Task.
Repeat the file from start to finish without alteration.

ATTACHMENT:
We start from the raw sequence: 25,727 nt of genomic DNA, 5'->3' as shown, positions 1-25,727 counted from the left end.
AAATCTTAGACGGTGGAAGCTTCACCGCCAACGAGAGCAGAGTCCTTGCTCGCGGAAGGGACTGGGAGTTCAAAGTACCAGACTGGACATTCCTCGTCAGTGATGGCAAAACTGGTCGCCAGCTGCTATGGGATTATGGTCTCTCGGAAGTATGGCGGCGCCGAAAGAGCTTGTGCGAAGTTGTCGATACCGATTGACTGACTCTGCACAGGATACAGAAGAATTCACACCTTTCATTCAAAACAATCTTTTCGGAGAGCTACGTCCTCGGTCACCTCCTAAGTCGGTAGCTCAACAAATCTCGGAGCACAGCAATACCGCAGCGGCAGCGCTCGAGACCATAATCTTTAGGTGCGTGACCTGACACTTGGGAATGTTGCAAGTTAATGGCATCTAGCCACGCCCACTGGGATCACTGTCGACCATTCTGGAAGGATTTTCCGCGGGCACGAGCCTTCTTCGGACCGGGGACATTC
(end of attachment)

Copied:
We start from the raw sequence: 25,727 nt of genomic DNA, 5'->3' as shown, positions 1-25,727 counted from the left end.
AAATCTTAGACGGTGGAAGCTTCACCGCCAACGAGAGCAGAGTCCTTGCTCGCGGAAGGGACTGGGAGTTCAAAGTACCAGACTGGACATTCCTCGTCAGTGATGGCAAAACTGGTCGCCAGCTGCTATGGGATTATGGTCTCTCGGAAGTATGGCGGCGCCGAAAGAGCTTGTGCGAAGTTGTCGATACCGATTGACTGACTCTGCACAGGATACAGAAGAATTCACACCTTTCATTCAAAACAATCTTTTCGGAGAGCTACGTCCTCGGTCACCTCCTAAGTCGGTAGCTCAACAAATCTCGGAGCACAGCAATACCGCAGCGGCAGCGCTCGAGACCATAATCTTTAGGTGCGTGACCTGACACTTGGGAATGTTGCAAGTTAATGGCATCTAGCCACGCCCACTGGGATCACTGTCGACCATTCTGGAAGGATTTTCCGCGGGCACGAGCCTTCTTCGGACCGGGGACATTC